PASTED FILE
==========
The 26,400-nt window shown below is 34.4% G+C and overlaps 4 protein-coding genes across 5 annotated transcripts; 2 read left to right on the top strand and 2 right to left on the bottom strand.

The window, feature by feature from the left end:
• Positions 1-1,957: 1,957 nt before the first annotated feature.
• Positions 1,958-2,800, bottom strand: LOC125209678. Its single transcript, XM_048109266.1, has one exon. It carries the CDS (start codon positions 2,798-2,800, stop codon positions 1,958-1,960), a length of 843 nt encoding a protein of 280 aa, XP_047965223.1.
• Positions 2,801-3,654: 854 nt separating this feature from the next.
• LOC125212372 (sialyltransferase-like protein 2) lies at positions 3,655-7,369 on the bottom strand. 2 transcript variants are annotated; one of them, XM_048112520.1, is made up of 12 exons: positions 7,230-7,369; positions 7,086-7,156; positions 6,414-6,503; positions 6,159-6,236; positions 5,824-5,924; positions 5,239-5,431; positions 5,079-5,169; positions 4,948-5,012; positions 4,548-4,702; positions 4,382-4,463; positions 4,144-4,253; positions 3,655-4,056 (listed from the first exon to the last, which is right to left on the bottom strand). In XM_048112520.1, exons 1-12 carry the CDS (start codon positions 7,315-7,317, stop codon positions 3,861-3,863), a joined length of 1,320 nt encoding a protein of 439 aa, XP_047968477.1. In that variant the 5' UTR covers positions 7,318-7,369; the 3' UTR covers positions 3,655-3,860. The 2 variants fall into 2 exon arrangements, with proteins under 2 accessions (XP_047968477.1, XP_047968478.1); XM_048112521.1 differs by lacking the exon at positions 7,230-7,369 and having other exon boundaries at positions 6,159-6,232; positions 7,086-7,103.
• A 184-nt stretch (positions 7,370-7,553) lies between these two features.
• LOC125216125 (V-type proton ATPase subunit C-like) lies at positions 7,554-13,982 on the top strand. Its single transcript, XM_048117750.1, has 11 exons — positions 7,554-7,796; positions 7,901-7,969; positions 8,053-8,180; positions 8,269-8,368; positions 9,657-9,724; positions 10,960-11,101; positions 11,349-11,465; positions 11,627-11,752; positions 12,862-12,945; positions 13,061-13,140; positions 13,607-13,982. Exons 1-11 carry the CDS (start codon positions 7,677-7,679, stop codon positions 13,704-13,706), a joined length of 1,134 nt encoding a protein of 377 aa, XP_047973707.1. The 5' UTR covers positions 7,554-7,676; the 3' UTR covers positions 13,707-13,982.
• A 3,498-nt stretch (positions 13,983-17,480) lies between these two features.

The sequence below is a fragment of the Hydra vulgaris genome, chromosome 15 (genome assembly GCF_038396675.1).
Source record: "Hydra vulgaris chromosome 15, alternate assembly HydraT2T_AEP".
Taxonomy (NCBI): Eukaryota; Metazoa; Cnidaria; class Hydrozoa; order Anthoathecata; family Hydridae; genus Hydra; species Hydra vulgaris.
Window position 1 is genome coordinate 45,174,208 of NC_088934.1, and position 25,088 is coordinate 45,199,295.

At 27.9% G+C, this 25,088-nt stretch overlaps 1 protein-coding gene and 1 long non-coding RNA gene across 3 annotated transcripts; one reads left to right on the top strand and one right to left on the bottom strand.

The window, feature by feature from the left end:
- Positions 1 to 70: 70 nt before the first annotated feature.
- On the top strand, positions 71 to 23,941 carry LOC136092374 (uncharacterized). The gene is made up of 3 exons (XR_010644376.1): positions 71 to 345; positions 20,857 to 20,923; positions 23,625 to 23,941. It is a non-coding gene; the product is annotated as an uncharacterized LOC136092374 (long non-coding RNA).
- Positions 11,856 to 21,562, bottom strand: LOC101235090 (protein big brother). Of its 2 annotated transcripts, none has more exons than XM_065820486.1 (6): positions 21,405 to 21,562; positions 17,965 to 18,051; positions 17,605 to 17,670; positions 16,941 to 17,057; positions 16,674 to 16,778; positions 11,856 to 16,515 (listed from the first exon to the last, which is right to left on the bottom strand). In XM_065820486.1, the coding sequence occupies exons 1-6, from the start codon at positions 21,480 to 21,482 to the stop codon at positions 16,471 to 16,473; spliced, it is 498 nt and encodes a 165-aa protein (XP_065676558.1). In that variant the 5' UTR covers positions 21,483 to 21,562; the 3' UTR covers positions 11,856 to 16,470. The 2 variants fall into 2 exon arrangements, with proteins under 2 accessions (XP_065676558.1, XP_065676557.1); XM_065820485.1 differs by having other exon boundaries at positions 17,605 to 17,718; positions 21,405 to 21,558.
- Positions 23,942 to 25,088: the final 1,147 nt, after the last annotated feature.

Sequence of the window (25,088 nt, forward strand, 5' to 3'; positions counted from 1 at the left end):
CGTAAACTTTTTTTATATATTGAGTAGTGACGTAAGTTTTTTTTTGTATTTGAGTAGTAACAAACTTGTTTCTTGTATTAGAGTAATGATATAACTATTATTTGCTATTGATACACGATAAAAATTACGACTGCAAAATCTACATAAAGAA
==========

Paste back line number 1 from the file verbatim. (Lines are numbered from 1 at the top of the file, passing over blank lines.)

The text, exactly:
The 26,400-nt window shown below is 34.4% G+C and overlaps 4 protein-coding genes across 5 annotated transcripts; 2 read left to right on the top strand and 2 right to left on the bottom strand.